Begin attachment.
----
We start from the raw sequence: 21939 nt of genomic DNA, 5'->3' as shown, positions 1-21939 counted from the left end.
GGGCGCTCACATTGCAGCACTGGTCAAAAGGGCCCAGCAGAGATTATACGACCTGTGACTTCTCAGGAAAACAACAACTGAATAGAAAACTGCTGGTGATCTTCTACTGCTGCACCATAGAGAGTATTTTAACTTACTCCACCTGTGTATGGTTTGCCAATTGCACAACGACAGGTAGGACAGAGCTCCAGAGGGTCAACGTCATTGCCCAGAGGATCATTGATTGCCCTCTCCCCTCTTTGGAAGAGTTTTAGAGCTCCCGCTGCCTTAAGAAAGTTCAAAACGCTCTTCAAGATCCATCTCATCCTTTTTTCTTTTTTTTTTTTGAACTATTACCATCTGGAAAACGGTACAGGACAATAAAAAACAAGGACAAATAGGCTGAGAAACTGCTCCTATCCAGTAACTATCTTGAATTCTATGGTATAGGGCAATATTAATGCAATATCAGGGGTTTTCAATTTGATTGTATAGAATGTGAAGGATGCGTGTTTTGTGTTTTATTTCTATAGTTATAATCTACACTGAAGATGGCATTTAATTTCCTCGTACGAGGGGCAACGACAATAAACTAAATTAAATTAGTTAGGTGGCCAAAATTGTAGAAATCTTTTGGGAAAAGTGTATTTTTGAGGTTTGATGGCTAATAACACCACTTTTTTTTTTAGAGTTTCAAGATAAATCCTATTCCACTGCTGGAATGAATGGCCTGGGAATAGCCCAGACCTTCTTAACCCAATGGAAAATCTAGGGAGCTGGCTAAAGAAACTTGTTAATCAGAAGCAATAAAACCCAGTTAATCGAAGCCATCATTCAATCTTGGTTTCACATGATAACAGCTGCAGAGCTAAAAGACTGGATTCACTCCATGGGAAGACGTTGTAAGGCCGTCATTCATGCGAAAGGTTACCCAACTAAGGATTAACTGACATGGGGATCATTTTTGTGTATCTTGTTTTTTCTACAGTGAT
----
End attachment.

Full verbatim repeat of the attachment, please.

We start from the raw sequence: 21939 nt of genomic DNA, 5'->3' as shown, positions 1-21939 counted from the left end.
GGGCGCTCACATTGCAGCACTGGTCAAAAGGGCCCAGCAGAGATTATACGACCTGTGACTTCTCAGGAAAACAACAACTGAATAGAAAACTGCTGGTGATCTTCTACTGCTGCACCATAGAGAGTATTTTAACTTACTCCACCTGTGTATGGTTTGCCAATTGCACAACGACAGGTAGGACAGAGCTCCAGAGGGTCAACGTCATTGCCCAGAGGATCATTGATTGCCCTCTCCCCTCTTTGGAAGAGTTTTAGAGCTCCCGCTGCCTTAAGAAAGTTCAAAACGCTCTTCAAGATCCATCTCATCCTTTTTTCTTTTTTTTTTTTGAACTATTACCATCTGGAAAACGGTACAGGACAATAAAAAACAAGGACAAATAGGCTGAGAAACTGCTCCTATCCAGTAACTATCTTGAATTCTATGGTATAGGGCAATATTAATGCAATATCAGGGGTTTTCAATTTGATTGTATAGAATGTGAAGGATGCGTGTTTTGTGTTTTATTTCTATAGTTATAATCTACACTGAAGATGGCATTTAATTTCCTCGTACGAGGGGCAACGACAATAAACTAAATTAAATTAGTTAGGTGGCCAAAATTGTAGAAATCTTTTGGGAAAAGTGTATTTTTGAGGTTTGATGGCTAATAACACCACTTTTTTTTTTAGAGTTTCAAGATAAATCCTATTCCACTGCTGGAATGAATGGCCTGGGAATAGCCCAGACCTTCTTAACCCAATGGAAAATCTAGGGAGCTGGCTAAAGAAACTTGTTAATCAGAAGCAATAAAACCCAGTTAATCGAAGCCATCATTCAATCTTGGTTTCACATGATAACAGCTGCAGAGCTAAAAGACTGGATTCACTCCATGGGAAGACGTTGTAAGGCCGTCATTCATGCGAAAGGTTACCCAACTAAGGATTAACTGACATGGGGATCATTTTTGTGTATCTTGTTTTTTCTACAGTGAT